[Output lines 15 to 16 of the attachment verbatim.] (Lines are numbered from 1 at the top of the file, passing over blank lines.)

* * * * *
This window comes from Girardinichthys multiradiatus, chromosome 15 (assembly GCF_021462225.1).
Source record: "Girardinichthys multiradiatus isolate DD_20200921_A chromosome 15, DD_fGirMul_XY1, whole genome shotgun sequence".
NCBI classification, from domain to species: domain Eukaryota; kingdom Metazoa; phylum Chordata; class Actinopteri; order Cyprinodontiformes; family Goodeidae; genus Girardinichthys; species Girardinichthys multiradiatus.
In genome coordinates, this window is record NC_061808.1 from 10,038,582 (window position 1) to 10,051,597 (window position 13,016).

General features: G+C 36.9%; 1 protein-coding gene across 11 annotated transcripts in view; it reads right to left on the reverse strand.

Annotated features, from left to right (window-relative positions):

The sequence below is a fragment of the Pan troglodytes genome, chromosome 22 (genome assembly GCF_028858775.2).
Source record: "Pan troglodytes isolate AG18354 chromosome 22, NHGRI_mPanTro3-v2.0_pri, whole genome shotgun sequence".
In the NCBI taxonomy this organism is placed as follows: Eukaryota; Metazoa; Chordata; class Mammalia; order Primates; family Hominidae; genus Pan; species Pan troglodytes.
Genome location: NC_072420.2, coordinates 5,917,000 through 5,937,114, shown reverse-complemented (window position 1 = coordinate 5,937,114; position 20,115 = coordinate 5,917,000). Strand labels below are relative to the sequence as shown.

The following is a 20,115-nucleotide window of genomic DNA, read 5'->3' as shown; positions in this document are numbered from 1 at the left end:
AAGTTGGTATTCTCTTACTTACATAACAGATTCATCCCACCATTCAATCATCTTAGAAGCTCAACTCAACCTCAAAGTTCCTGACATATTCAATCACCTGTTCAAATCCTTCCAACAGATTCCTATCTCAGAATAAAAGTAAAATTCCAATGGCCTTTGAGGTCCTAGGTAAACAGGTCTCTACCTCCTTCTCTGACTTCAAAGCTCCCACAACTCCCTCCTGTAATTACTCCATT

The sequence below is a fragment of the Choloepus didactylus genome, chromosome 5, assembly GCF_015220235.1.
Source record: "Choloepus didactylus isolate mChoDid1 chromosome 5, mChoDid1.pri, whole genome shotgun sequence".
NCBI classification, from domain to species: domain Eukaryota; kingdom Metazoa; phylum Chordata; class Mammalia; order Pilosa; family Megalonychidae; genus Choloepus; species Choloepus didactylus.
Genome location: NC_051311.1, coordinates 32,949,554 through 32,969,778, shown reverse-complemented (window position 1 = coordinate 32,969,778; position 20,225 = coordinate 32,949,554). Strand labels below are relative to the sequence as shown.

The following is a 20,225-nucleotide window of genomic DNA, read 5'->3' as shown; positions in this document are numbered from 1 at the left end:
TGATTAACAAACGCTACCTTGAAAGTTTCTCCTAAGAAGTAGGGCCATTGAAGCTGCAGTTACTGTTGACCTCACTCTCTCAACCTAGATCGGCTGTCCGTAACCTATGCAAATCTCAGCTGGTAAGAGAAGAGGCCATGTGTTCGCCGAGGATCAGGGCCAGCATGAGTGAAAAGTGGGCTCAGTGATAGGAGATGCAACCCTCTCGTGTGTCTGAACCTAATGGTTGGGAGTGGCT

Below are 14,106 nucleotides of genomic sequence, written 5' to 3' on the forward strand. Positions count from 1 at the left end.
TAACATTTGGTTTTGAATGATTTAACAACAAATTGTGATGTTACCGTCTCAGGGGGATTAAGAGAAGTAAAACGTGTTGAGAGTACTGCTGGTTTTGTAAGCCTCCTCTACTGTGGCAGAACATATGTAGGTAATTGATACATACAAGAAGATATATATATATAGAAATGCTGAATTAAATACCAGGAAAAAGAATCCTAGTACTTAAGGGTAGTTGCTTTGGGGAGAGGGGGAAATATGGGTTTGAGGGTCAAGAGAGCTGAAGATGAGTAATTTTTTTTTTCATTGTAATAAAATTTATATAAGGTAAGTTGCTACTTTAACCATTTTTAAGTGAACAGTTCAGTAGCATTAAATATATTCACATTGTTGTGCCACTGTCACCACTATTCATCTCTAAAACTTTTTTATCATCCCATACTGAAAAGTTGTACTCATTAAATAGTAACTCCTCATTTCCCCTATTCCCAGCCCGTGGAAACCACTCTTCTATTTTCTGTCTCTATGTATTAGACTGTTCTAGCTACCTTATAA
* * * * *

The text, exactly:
NCBI classification, from domain to species: domain Eukaryota; kingdom Metazoa; phylum Chordata; class Mammalia; order Pilosa; family Megalonychidae; genus Choloepus; species Choloepus didactylus.
Genome location: NC_051311.1, coordinates 32,949,554 through 32,969,778, shown reverse-complemented (window position 1 = coordinate 32,969,778; position 20,225 = coordinate 32,949,554). Strand labels below are relative to the sequence as shown.